Advanced Get to the (Decimal) Point Addition (Grades 3 - 5)

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Get to the (Decimal) Point Subtraction (Grades 3 - 5)
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Acing Math (One Deck At A Time!): A Collection of Math Games Advanced Get to the (Decimal) Point Subtraction (Grades 3 .5) page 63 Odd-Even Race (Grades 1 .5) page 64 page 65 page 67 page 68 4 .5) Addition Squares (Grades 2 .3) Finders Keepers (Grades 1 .5) Round and Round (Grades 2 .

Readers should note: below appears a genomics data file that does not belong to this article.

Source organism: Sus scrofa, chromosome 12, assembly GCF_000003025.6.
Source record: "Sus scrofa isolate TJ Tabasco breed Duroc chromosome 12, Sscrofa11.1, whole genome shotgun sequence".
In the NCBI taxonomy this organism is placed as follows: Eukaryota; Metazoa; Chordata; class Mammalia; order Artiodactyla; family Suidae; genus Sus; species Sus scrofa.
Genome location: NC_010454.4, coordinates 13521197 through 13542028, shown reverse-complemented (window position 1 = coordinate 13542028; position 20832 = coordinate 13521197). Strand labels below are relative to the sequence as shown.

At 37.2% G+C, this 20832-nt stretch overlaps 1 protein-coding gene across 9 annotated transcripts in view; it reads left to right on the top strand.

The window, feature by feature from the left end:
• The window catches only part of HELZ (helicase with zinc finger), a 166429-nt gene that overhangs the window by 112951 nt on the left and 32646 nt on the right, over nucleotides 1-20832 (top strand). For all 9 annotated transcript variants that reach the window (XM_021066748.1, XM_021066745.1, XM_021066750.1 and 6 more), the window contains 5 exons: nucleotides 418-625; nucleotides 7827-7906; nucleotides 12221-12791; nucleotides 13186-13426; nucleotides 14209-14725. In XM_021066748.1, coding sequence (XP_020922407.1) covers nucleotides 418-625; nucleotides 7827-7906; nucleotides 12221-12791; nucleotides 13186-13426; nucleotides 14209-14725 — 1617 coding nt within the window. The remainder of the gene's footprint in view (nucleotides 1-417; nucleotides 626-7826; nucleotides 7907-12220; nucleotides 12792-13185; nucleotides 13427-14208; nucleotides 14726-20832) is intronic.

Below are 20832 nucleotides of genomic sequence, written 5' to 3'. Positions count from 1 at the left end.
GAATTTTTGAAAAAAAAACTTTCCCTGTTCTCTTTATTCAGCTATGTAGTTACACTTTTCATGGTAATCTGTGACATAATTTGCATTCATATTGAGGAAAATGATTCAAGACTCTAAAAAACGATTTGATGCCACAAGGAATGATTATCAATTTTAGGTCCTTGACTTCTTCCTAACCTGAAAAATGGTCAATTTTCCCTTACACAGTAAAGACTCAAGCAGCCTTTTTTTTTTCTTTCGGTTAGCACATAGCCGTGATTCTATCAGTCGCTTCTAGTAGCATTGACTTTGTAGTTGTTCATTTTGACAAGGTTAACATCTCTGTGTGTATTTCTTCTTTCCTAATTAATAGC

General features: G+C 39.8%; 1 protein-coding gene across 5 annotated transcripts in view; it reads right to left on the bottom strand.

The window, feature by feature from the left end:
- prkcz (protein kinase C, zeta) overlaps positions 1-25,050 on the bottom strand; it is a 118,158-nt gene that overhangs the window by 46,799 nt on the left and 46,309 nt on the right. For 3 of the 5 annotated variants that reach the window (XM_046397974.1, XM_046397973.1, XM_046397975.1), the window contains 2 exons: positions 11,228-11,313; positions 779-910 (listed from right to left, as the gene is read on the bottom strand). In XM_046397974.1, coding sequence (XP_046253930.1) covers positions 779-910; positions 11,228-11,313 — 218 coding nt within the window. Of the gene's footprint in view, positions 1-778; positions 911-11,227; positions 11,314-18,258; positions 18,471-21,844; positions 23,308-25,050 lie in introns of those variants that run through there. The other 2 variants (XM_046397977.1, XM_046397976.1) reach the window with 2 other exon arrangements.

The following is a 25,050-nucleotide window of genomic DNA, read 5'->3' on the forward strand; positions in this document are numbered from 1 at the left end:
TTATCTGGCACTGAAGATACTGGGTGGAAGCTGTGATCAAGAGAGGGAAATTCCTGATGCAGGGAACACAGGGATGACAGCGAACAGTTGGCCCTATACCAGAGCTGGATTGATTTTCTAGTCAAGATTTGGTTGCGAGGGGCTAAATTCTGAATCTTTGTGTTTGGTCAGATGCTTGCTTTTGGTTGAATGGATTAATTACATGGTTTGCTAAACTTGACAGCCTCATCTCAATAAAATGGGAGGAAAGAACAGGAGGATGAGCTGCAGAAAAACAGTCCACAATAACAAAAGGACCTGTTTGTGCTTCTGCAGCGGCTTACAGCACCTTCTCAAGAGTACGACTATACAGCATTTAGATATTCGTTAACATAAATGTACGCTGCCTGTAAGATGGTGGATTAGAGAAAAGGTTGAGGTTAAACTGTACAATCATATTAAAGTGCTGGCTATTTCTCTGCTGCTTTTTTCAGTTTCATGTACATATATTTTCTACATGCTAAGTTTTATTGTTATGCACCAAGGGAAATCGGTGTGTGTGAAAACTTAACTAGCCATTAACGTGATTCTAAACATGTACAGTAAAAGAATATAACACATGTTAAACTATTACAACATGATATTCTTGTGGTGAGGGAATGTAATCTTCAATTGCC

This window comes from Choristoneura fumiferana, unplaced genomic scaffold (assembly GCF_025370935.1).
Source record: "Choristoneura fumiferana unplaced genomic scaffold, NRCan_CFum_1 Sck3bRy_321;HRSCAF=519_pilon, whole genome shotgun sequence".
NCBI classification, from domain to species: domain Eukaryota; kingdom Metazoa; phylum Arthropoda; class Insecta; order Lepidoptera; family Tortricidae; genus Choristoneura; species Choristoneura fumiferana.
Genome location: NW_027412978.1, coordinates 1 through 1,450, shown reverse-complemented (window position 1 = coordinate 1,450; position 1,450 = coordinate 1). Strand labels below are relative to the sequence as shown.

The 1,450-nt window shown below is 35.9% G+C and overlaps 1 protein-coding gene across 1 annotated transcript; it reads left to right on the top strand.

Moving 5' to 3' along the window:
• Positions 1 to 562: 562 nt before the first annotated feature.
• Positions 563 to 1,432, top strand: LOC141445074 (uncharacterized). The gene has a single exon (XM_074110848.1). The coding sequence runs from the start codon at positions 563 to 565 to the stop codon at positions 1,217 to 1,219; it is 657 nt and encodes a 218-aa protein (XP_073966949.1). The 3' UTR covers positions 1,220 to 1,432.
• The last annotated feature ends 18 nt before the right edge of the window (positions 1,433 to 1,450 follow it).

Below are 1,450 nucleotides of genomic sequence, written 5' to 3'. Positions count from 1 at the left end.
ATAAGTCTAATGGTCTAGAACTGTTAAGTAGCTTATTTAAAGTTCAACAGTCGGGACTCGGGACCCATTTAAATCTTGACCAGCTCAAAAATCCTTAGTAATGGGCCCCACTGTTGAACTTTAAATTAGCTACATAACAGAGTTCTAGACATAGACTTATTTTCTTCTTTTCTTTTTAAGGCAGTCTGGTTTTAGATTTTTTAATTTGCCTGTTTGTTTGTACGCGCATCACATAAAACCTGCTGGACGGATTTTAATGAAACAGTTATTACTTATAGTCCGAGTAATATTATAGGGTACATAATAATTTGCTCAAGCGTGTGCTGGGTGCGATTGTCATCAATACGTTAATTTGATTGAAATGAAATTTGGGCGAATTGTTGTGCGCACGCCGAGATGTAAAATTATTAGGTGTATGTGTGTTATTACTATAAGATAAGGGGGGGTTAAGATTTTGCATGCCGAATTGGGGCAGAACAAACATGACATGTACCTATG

as well as many others. As author Marilyn Burns says in her book. positive and negative integers. Win-Win Math Games: "Games help to lift math off the textbook pages. there are games covering fractions. While many children recoil at the mere suggestion that they work on these vital basics. subtraction. using only an ordinary deck of playing cards. basic addition. ranging from Kindergarten to the upper elementary grades. In mathematics. decimals. multiplication. Using games from Acing Math during instruction can be an effective educational tool as well as a way to make math fun for the students and the teacher. and they support students' learning about numbers and operations. patterns. These games have been created by The Positive Engagement Project or found online to help make math entertaining and lively. all kids love to play games. percents. Acing Math has games covering these four core skills! In addition to these core skills. active. and division facts are the foundation upon which the rest of our students’ math learning will be built." 5 . Keeping our students interested. We know time is one of the biggest obstacles in teaching. and engaged makes a significant difference in the overall learning experience and we believe this collection of math games will do just that.Acing Math (One Deck At A Time!): A Collection of Math Games Acing Math (One Deck At A Time!) A Collection of Math Games The Positive Engagement Project believes it is possible for a teacher to make the material and activities they use challenging and still have fun in their classroom. so we have compiled a collection of engaging math games.